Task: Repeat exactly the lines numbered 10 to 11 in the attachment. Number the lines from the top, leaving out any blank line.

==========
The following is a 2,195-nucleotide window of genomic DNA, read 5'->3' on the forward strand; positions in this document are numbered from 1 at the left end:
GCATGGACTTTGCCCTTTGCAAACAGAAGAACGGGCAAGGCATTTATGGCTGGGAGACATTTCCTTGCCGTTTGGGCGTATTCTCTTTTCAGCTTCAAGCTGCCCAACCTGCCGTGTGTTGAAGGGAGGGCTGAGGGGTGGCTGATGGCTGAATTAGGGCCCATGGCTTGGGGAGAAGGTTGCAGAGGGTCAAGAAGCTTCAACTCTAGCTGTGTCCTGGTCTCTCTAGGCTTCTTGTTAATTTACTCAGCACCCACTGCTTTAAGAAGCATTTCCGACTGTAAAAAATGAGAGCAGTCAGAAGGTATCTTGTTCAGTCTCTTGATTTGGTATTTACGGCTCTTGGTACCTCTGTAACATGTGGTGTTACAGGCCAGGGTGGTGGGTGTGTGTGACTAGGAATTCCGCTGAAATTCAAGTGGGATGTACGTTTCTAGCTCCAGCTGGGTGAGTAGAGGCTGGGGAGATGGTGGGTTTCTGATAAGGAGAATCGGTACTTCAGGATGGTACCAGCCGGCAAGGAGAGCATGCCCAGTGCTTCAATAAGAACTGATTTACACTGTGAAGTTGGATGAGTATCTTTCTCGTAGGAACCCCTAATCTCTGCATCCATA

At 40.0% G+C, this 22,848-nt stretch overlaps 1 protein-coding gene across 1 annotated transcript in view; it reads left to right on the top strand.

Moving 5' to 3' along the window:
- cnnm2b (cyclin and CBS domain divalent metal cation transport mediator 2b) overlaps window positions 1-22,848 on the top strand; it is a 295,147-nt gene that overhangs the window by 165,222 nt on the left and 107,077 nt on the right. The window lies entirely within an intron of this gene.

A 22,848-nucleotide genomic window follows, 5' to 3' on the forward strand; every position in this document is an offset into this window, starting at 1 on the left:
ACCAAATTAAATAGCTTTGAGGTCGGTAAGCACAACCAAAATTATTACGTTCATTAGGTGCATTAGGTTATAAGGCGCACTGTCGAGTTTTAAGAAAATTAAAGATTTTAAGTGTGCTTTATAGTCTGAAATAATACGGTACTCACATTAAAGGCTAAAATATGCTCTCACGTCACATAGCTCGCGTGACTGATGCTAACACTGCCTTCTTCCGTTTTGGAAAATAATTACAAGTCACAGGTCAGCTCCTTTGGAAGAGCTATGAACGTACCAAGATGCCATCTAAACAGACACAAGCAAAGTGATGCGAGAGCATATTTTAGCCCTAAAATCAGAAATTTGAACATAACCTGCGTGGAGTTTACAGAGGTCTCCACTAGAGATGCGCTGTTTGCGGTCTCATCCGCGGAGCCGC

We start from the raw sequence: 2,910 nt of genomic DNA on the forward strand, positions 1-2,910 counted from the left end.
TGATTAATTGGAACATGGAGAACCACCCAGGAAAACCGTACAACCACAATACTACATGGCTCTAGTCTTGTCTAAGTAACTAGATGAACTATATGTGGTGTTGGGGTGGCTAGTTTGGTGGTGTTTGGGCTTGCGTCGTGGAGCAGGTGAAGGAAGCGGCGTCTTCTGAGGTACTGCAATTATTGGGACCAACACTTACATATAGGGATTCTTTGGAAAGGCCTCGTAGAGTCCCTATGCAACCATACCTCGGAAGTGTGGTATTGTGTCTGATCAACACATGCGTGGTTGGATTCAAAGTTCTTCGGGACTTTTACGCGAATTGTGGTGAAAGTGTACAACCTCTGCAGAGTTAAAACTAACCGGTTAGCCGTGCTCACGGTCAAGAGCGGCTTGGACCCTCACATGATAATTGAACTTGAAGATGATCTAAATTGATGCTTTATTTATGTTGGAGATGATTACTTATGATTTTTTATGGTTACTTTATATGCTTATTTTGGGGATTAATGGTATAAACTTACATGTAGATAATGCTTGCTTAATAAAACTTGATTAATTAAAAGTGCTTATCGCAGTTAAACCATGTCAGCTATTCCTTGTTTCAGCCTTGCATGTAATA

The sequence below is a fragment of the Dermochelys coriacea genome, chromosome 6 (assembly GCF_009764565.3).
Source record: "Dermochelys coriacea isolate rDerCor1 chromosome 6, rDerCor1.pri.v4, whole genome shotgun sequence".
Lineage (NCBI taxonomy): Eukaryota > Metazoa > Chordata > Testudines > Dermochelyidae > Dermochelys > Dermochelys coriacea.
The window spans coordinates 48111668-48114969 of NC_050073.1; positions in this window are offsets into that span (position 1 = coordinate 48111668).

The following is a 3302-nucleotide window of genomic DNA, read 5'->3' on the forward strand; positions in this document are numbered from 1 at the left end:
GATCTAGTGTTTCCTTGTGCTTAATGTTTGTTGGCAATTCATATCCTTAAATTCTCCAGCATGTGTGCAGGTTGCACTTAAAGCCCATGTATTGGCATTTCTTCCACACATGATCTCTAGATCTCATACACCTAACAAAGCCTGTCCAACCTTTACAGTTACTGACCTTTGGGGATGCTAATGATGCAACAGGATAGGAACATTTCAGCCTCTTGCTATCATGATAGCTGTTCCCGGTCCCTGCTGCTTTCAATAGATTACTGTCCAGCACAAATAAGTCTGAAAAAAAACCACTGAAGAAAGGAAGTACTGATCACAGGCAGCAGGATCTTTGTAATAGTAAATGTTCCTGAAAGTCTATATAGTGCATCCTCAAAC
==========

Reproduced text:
The sequence below is a fragment of the Dermochelys coriacea genome, chromosome 6 (assembly GCF_009764565.3).
Source record: "Dermochelys coriacea isolate rDerCor1 chromosome 6, rDerCor1.pri.v4, whole genome shotgun sequence".